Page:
A research team from Brown University has been studying photos sent back from NASA’s New Horizon spacecraft that seriously suggests that their is almost certain to be a huge ocean beneath all of that surface ice on Pluto. A thermal evolution model was used by the research team and they theorize that if Pluto’s great oceans froze millions of years ago, that may have caused the entire planet to shrink and become much smaller than it was. Now, however, it seems to scientists that Pluto has actually begun to expand.
Noah Hammond, Brown’s leading author on the study said, “Thanks to the incredible data returned by New Horizons, we were able to observe tectonic features on Pluto’s surface, update our thermal evolution model with new data, and infer that Pluto most likely has a subsurface ocean today.”
Pluto, it has been recently learned, has layers of various types of ice from methane to water to nitrogen. There is also a huge plain and mountain ranges that stand hundreds of feet high. It is the numerous faults, however, that got the team at Brown interested in the possibility of an underground ocean. The scientist theorized further that a subsurface ocean would, indeed, cause the planet to expand.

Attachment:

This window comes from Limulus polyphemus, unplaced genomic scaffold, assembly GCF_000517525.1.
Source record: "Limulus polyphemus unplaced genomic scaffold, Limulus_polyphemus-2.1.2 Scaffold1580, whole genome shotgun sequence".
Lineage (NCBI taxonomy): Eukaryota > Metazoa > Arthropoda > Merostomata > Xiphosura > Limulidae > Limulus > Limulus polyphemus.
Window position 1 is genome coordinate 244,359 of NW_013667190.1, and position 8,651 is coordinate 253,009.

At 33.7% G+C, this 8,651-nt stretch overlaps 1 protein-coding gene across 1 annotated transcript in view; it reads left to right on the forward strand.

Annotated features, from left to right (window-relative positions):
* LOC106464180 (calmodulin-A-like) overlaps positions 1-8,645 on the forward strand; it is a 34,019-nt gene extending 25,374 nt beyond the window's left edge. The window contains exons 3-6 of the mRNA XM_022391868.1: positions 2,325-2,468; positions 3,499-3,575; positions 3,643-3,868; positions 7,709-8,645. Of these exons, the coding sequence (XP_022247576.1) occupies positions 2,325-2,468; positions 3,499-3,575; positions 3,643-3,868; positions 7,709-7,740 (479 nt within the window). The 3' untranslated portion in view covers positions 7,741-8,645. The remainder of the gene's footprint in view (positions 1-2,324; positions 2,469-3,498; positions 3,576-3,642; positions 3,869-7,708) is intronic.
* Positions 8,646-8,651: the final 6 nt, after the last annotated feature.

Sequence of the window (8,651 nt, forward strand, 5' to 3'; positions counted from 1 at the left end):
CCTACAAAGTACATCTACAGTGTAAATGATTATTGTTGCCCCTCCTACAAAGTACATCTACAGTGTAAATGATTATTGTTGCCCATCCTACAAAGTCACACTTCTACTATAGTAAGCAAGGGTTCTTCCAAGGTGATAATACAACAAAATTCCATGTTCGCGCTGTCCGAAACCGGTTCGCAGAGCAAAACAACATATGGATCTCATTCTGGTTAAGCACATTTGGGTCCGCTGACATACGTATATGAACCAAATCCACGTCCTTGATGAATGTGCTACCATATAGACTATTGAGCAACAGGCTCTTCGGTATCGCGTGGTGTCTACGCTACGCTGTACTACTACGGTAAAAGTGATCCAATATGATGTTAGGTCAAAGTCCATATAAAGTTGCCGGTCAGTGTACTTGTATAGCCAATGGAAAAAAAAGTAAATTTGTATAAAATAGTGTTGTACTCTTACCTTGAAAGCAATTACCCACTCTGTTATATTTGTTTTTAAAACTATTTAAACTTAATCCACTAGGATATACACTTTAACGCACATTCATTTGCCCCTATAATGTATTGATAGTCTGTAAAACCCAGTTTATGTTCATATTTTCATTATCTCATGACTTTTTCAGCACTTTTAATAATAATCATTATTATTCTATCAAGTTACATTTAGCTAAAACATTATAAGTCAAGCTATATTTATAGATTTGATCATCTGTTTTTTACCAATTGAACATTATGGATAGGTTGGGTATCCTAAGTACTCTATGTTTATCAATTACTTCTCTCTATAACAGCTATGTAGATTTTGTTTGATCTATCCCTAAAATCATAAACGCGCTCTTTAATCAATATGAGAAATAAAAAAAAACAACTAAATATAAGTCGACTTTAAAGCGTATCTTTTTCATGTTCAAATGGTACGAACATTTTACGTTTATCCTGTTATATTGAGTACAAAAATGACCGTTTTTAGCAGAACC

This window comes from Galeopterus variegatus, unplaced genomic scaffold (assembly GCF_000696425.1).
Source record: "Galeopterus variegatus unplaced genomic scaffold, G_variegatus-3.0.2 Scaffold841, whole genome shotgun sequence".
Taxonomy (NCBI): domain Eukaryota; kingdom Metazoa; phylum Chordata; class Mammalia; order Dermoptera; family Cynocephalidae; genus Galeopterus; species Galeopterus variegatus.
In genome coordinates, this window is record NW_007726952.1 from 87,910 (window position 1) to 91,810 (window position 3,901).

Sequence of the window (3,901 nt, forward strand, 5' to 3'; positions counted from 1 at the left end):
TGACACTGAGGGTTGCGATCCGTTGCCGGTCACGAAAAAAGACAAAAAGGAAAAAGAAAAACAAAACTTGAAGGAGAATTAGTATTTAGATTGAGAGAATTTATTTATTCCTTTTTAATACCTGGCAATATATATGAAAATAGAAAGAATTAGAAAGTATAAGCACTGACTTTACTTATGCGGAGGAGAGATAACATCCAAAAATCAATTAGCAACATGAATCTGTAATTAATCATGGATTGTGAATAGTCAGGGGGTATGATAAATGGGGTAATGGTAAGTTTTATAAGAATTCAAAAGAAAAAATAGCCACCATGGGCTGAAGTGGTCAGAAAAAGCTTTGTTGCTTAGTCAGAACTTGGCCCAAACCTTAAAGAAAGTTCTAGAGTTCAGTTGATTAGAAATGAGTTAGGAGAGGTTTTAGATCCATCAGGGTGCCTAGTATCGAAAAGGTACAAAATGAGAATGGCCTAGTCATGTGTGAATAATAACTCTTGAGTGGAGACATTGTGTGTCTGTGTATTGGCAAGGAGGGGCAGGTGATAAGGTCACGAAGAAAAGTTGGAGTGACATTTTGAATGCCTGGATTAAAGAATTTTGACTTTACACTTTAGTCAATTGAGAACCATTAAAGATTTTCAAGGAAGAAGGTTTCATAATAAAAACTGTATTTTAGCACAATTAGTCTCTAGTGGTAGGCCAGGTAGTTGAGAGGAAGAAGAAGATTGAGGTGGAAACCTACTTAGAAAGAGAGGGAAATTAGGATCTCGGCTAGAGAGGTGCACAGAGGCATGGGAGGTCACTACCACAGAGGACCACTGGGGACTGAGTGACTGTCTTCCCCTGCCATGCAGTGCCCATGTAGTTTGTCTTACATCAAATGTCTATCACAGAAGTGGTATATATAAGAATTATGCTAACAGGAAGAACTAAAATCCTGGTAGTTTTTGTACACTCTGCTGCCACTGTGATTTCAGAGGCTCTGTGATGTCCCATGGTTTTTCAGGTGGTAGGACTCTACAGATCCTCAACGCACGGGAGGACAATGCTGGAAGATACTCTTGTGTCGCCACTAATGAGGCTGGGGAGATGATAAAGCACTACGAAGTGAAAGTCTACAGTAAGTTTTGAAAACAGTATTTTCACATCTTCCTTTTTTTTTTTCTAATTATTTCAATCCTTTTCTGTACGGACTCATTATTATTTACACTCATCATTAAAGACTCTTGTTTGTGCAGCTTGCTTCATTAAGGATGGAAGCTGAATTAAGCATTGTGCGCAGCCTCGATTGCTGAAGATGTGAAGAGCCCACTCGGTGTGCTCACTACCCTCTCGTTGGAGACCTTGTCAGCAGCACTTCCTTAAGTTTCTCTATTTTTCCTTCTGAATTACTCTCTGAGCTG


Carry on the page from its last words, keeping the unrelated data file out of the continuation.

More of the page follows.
Hammond said, “We don’t see things on the surface that we would expect to see if there had been a global contraction. So we conclude that ice II has not formed so that the ocean hasn’t completely frozen.”
The researcher believe that Pluto’s ice shell is thicker than 260 kilometers. This would provide the needed insulation that the underlying ocean would need to prevent itself from freezing so far out from a star. This new model proposed by the Brown team now postulates that liquid water can be located further out into the solar system than previously thought.
“That’s amazing to me, ” continued Hammond. “The possibility that you could have vast liquid water ocean habitats so far from the sun on Pluto, and that the same could be possible on other…objects as well, is absolutely incredible.”
PHOTO CREDIT: Pixabay